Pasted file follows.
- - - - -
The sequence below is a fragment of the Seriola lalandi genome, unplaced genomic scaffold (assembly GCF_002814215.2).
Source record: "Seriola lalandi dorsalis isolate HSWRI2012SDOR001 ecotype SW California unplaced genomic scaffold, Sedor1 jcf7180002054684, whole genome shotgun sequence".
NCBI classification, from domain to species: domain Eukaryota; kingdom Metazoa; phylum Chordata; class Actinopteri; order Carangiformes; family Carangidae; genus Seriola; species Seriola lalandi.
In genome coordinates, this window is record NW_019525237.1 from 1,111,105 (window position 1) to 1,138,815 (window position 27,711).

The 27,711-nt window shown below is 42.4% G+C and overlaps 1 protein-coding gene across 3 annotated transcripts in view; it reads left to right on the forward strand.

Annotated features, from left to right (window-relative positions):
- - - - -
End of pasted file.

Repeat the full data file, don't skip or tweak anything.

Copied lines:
The sequence below is a fragment of the Seriola lalandi genome, unplaced genomic scaffold (assembly GCF_002814215.2).
Source record: "Seriola lalandi dorsalis isolate HSWRI2012SDOR001 ecotype SW California unplaced genomic scaffold, Sedor1 jcf7180002054684, whole genome shotgun sequence".
NCBI classification, from domain to species: domain Eukaryota; kingdom Metazoa; phylum Chordata; class Actinopteri; order Carangiformes; family Carangidae; genus Seriola; species Seriola lalandi.
In genome coordinates, this window is record NW_019525237.1 from 1,111,105 (window position 1) to 1,138,815 (window position 27,711).

The 27,711-nt window shown below is 42.4% G+C and overlaps 1 protein-coding gene across 3 annotated transcripts in view; it reads left to right on the forward strand.

Annotated features, from left to right (window-relative positions):